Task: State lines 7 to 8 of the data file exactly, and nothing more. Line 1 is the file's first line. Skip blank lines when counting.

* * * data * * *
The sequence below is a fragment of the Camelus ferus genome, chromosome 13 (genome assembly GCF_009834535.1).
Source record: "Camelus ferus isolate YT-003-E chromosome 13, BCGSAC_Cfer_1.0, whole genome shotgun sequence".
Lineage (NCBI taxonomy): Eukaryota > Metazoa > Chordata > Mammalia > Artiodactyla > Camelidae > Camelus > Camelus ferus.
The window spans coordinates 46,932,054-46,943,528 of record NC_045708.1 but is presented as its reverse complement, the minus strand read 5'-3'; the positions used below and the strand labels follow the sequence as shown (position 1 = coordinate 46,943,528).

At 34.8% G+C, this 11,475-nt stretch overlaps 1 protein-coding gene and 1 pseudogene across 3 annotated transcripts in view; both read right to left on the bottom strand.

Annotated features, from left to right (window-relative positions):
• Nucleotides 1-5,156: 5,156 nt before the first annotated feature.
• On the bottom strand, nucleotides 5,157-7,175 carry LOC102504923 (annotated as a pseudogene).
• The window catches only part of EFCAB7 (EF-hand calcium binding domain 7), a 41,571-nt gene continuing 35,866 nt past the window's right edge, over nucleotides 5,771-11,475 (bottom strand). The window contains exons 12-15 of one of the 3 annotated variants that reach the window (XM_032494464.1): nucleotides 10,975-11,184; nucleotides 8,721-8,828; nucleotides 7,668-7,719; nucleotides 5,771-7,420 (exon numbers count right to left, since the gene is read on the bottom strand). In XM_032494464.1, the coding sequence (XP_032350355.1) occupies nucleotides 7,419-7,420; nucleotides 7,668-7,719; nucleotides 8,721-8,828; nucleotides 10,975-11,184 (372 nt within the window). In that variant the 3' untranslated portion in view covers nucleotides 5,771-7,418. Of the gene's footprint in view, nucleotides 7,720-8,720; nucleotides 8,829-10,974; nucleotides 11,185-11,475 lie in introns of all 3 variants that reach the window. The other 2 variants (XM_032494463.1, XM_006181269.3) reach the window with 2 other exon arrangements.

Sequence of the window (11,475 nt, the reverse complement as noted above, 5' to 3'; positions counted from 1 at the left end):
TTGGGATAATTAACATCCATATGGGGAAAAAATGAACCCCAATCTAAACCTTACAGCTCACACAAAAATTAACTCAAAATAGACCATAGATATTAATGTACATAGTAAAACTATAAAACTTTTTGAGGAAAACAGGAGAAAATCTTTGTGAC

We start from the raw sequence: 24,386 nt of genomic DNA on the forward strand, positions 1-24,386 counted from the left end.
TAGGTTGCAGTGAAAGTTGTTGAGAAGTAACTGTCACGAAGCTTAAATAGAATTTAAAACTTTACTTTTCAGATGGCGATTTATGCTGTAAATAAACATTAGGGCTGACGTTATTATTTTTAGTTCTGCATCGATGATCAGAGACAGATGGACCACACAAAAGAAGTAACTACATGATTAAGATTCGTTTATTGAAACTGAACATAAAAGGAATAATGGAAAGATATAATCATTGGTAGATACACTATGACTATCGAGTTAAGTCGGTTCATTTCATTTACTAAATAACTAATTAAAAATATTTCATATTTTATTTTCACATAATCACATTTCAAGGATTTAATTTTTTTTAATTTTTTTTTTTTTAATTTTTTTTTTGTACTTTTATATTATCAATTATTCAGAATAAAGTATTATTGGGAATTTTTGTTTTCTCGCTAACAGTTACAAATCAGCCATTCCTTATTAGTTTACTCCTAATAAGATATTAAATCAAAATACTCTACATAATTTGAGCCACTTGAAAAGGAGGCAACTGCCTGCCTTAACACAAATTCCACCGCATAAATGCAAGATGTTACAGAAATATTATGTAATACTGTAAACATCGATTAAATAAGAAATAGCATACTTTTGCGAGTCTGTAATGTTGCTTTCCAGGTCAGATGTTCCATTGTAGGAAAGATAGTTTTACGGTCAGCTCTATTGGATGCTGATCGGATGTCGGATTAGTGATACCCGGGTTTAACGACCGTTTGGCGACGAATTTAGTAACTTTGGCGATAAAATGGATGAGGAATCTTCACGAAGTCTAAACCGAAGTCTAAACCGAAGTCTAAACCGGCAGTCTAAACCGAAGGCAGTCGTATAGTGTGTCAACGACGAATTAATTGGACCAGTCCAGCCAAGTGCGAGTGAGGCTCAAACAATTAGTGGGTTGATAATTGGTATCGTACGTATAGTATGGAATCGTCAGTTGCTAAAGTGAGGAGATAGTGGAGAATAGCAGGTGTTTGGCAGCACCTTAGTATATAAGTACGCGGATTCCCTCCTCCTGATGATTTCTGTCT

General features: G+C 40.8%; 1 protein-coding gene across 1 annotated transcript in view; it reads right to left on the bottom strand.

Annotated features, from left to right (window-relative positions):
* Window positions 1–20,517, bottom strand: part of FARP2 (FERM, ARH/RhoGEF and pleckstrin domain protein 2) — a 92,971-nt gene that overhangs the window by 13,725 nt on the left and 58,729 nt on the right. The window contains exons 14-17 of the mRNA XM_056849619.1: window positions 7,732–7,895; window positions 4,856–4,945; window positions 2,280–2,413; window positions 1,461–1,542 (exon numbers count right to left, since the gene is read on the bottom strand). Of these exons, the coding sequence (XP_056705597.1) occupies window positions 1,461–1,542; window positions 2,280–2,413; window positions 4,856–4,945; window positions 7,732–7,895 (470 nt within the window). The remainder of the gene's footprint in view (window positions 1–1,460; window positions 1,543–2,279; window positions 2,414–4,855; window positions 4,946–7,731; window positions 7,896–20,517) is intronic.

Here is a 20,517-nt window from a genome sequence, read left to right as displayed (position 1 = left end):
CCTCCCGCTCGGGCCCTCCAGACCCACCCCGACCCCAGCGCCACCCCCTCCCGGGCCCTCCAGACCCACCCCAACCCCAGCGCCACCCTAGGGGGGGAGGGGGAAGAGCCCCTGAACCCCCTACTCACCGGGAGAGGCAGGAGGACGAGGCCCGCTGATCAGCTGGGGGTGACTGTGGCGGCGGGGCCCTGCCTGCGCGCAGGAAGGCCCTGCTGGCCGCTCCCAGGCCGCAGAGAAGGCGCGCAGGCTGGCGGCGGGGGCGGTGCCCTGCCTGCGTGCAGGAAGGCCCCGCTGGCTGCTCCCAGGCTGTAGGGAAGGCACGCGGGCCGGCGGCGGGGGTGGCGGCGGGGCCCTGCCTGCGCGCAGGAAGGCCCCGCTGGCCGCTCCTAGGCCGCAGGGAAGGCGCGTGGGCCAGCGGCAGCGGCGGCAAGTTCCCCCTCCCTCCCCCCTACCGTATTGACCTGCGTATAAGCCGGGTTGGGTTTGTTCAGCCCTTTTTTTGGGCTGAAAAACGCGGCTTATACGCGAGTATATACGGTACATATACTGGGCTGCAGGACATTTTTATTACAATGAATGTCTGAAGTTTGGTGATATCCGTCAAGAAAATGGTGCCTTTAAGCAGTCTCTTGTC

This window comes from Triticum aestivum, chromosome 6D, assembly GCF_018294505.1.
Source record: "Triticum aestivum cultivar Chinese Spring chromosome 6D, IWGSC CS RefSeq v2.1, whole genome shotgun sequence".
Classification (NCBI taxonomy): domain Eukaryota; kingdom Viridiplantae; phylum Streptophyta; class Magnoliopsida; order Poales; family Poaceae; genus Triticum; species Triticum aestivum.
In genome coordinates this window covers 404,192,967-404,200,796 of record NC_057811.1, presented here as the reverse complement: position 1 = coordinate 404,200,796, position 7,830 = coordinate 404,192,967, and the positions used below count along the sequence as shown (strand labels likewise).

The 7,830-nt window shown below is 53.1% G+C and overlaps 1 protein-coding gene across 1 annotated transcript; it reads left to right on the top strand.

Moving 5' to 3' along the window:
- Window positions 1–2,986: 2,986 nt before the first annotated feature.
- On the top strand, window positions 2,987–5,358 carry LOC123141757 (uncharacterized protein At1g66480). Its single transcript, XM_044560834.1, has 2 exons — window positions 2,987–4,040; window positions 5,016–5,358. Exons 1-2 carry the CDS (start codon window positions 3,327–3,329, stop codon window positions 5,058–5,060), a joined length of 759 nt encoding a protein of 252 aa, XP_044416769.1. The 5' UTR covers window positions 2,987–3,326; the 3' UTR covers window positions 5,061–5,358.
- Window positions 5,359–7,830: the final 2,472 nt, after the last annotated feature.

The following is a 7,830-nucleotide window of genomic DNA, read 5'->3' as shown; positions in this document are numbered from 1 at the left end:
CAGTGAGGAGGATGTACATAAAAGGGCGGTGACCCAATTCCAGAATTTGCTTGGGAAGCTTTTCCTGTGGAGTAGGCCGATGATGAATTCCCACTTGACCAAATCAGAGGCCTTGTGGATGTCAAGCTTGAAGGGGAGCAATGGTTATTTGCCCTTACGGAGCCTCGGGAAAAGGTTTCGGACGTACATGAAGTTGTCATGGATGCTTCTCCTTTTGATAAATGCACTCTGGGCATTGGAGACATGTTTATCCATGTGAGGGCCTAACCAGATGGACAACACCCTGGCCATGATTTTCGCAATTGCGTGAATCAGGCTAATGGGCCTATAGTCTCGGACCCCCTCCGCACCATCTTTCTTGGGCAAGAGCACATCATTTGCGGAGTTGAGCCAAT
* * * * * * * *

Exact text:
• Nucleotides 1-5,156: 5,156 nt before the first annotated feature.
• On the bottom strand, nucleotides 5,157-7,175 carry LOC102504923 (annotated as a pseudogene).